BLACKTHORNE was formed in 1992 by vocalist Graham Bonnet, guitarist Bob Kulick and keyboarder Jimmy Waldo. The threesome toured temporarily with assistance from session bassist James Lomenzo and session drummer Greg D'Angelo before recruiting bassist Chuck Wright and drummer Frankie Banali. In 1993, Blackthorne debuted with Afterlife, which featured guest appearances from guitarist Bruce Kulick as well as backing vocalists Steve Plunkett, Paul Rodriguez, Stella Stevens and Astrid Young (ex Sacred Child). The music held references to the 1970's hard rock. The album was a commercial flop and Graham Bonnet left Blackthorne. They continued with another singer, David Glen Eisley, and drummer, Jay Schellen, and changed their name into Murderer's Row. They also only released one album in 1996 and then split up.


        1. Cradle To The Grave
        2. Afterlife
        3. We Won't Be Forgotten
        4. Breaking The Chains
        5. Over And Over
        6. Hard Feelings
        7. Baby You're The Blood
        8. Sex Crimes
        9. Love From The Ashes
      10. All Night Long

Here's an interview from 1993 with
Graham Bonnet, Bob Kulick and Jimmy Waldo

GB: It's kinda nice to go back to that high screaming stuff again, which I love to do, it's nice to show off, that's what we're all in the business for, to show off and say "look what I can do", Some of the past albums I made have been mediocrity, kinda inbetween melodies, kinda safe and this is very unsafe, it's always nice to have kids come back and say "where's that voice come from?" That's cool. That's what I love. I love to scream and show off.

BK: I think Graham really pushed himself on this record, really went for it. He didn't take any melodies just to sing them. He can sing anything. But this time he really went for it.

GB: Yeah, that's basically the answer.


BK: It's a band thing, but I have pushed to make it as heavy as possible so it can fit on the record because in the terms of what the versus are in a song it's more -correct me if I'm wrong- a Rolling Stones kinda chord sequence and to get it fit on this record it really had to have that umpf to it. So I've pushed, because of the way I play it on guitar but everybody pitched in their own ideas cause this is a band's band, it's not Graham's band, my band or Jimmy's band.

GB: Bob is absolutely right about that Rolling Stones thing. When we first wrote that tune with Rainbow, it was taken from a song called "Out of Time", which Mick Jagger wrote [sings Baby, baby, baby you're out of time]. So I was given a rough chord progression from Ritchie and I said "get a melody to that". So he's absolutely right.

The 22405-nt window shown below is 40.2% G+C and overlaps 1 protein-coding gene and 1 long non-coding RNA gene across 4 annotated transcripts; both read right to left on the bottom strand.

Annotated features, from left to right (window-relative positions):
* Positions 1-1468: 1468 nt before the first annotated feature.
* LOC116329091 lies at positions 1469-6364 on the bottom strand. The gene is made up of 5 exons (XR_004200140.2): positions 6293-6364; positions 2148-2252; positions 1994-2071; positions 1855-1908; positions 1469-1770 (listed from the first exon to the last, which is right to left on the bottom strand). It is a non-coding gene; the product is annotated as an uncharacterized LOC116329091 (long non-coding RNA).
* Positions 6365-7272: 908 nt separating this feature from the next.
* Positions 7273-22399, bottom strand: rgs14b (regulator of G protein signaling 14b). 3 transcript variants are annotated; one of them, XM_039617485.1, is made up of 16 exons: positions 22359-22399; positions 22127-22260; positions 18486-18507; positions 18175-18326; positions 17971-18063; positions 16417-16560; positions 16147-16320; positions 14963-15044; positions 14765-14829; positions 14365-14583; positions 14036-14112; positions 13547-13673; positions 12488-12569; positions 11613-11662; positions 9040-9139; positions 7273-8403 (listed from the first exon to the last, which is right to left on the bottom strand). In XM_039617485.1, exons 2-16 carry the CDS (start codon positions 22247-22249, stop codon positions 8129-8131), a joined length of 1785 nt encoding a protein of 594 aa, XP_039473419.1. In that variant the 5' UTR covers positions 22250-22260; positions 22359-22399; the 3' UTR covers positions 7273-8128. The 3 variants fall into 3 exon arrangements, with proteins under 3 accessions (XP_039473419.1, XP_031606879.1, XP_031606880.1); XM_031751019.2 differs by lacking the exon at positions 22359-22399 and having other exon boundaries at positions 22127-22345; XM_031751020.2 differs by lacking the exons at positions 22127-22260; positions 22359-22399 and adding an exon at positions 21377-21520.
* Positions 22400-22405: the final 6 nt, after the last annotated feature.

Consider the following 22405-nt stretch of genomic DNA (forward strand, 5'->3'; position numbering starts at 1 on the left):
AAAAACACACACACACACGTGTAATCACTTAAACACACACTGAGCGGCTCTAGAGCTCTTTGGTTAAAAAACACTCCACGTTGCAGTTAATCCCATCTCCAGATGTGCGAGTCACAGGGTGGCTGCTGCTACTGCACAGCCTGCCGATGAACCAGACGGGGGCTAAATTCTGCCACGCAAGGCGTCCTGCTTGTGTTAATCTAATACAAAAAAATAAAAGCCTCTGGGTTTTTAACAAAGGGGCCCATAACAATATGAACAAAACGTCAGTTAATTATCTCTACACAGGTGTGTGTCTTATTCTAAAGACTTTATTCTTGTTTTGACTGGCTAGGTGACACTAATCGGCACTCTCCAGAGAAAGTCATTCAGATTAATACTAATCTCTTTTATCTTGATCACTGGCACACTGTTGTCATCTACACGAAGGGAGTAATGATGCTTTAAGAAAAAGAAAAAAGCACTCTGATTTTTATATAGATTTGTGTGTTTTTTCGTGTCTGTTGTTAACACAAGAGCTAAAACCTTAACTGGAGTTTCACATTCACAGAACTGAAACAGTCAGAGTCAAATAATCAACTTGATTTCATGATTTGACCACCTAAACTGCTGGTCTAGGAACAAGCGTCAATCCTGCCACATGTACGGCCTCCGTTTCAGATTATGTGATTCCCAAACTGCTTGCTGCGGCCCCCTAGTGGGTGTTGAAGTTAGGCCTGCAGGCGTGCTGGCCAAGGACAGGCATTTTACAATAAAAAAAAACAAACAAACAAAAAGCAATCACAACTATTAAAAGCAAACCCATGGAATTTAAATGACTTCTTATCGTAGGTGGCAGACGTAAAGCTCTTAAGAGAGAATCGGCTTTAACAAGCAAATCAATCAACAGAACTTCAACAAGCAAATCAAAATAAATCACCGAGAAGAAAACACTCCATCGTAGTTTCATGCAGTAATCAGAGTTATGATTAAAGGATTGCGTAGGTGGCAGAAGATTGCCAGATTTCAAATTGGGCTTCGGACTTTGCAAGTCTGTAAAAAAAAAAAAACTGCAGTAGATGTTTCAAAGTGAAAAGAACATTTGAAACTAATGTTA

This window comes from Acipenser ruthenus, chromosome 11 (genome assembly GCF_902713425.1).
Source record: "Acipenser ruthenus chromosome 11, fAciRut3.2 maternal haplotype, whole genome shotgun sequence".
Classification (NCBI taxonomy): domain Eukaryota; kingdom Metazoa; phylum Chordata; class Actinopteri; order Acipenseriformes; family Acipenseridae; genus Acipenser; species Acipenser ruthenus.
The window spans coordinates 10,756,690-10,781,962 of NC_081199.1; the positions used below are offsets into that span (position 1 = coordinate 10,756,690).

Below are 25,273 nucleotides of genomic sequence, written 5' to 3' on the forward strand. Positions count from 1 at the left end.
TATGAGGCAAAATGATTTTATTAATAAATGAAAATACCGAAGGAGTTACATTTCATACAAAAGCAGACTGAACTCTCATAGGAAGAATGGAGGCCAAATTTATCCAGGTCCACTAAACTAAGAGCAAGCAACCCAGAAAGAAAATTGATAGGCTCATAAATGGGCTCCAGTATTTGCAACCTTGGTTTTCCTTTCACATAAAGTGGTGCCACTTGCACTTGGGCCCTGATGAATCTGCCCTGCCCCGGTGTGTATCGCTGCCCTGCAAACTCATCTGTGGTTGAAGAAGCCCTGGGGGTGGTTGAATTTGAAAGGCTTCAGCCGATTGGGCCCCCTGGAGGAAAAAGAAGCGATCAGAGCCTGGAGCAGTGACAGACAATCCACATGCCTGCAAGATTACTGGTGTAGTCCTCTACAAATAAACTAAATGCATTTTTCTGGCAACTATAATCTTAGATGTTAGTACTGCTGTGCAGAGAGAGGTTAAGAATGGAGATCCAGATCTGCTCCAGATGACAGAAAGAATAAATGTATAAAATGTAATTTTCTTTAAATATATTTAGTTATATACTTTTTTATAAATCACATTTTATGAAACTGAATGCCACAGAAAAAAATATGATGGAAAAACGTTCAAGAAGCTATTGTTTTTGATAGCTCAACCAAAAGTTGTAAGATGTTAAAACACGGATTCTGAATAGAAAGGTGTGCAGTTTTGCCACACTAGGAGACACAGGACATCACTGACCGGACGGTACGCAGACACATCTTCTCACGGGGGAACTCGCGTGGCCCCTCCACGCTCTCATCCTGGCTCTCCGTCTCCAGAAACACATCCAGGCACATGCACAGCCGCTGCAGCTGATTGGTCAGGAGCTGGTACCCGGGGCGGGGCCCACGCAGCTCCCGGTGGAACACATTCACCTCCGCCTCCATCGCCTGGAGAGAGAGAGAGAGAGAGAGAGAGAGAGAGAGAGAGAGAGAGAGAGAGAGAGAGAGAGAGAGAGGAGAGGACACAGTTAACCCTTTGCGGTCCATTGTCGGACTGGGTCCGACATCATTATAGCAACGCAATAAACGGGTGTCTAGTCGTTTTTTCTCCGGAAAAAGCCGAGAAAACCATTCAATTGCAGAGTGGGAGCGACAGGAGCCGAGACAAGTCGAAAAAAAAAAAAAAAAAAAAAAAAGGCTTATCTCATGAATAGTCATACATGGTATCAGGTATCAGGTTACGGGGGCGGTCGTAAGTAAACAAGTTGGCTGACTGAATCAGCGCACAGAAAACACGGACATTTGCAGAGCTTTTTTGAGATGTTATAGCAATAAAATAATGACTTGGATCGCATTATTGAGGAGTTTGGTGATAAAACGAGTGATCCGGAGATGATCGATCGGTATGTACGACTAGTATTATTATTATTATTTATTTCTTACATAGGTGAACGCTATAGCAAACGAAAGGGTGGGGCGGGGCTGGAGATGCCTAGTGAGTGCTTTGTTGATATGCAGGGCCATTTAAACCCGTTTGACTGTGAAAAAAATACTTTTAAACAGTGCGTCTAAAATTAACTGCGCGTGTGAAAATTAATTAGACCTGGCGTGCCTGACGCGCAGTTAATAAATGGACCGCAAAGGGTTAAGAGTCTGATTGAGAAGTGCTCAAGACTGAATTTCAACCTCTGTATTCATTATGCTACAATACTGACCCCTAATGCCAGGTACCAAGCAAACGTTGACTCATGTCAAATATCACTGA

JW: Bob brought a fresh approach to things. For me having played that song with three different guitarplayers for me as a keyboardplayer. To be fair none of the three brought anything new to that song. It was more like ok we'll play it again, this is "All night long" and we've done that whereas Bob came in and had a whole different idea about that. For me it was good to sit back and let him do that. It worked out great, a fresh approach and more of a band thing instead of copy somebody's else song.

GB: It's a great encore song.

BK: The first shows we did in L.A. when we started, we did a Skull songs, a couple of Alcatrazz songs, some other people songs. Now that we have this record I don't think we'll be doing those songs. I think we'll do this stuff and if we do another song we probably do something off the wall, not necessarily something of Skull or Alcatrazz. One other thing that I wanted to mention before I forget we're putting this record out in Japan first. And the reason for that is the support, the enthusiasm shown us by the Japanese fans, we're very excited to release the record here first.


GB: As soon as I got back to L.A. I went with these guys to a couple of clubs and I knew I wasn't forgotten. That was always in my mind. I said to these guys "who set this up?". Because people from the bands I came to see said "Good to see you again Graham, welcome back to L.A.". I was very surprised and very embarrassed at the same time.

BK: The funniest story was when we went out to the FM Station which is a big club in the valley of Los Angeles and Rob Halford was there. And Rob Halford is a big Graham Bonnet fan and the look on Rob's face when he saw Graham was WOW. So the response that Graham saw and felt when he came back gave him all the encouragement that he needed, if he had any insecurity whatsoever.

GB: Yeah, it was very comforting because I was very worried what direction it would take musically and everything but it was great. I was very surprised and happy.

JW: We're really happy to be back here in Japan and we're really thrilled to be back on Polydor. For Graham and me it's a homecoming. Great people, great label.

GB: Obviously I'm happy to gettin' back here, coming back and playing here again. I love the Japanese people because they love this kinda music and I think we're really gonna rip them apart with this stuff. I think they really going to enjoy this band.

Sony Music TV April 1993

This is what Graham had to say about Blackthorne 10 years later

Blackthorne's 'Afterlife' was actually one of the earlier releases on CMC International. Was it a real band?

GB: That was a piece of... to me, it was... I'm not gonna say it. (laughs) I just don't like it. Let me just say that.

I think the Blackthorne album got mixed reviews by fans. The jury's still out on that one.

GB: Yeah. I'd rather not have done it, to be honest with you.

The Fuze, February 2003